Document Type: Research Articles
Oral and Maxillofacial Pathology Department, Dental Branch of Tehran, Islamic Azad University, Tehran, Iran.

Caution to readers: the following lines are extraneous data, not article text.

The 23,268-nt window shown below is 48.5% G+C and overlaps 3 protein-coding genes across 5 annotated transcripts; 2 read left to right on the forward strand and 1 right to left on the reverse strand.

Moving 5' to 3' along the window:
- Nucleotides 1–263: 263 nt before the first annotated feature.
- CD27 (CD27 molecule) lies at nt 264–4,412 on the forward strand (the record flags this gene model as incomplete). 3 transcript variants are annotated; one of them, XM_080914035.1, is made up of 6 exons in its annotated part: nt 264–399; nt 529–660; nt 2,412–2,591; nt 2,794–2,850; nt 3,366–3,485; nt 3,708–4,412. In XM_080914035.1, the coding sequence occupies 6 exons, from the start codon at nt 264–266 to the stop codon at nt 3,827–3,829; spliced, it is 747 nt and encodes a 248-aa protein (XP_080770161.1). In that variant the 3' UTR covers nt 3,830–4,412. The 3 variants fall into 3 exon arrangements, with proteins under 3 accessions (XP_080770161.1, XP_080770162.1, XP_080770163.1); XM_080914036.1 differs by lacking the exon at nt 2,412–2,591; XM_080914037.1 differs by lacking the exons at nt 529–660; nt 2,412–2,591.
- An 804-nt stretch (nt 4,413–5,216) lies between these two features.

Background: Smoking is one of the major risk factors for cancers, especially in the oral cavity. Nuclear changes occur in the early stages of cancer. The aim of this study was therefore to investigate nuclear changes and calculate a "repair index" for the buccal mucosa of smokers. Material and Methods: This historical cohort study was conducted by selecting samples including smokers and non-smokers. In addition, the smoker group were divided into 2 subgroups with a smoking history of >10 and ≤10 years. Buccal mucosa smears were obtained and Papanicolaou staining was employed to detect nuclear changes. Micronuclei, karyorrhexis and karyolysis were assessed and eventually a repair index was calculated. Statistical analysis was performed using the t-test. Results: In the 60 samples studied, differences were significant in smopkers vs. nonsmokers for micronuclei, (P=0.002) but not karyorrhexis or karyolysis. (P=0.789 and P=0.578, respectively). Also, the repair index demonstrated no statistically significant variation (P=0.107). Comparison of the two subgroups of smokers demonstrated that the frequency of micronuclei in those with a history >10 years was significantly higher and the RI was significantly lower than with ≤10 years (P=0.0001 and 0.04, respectively). While karyorrhexis and karyolysis were also higher in the longer exposure individuals the differences were not significant (P=0.07 and 0.78, respectively). Conclusion: Among the nuclear changes investigated, micronuclei proved the more reliable indicator to assess the adverse effects of smoking on the oral mucosa, becoming prominent with increase in smoking history. In addition, while a "repair index" may have benefits for assessment of nuclear damage caused by smoking, further research is necessary in this field.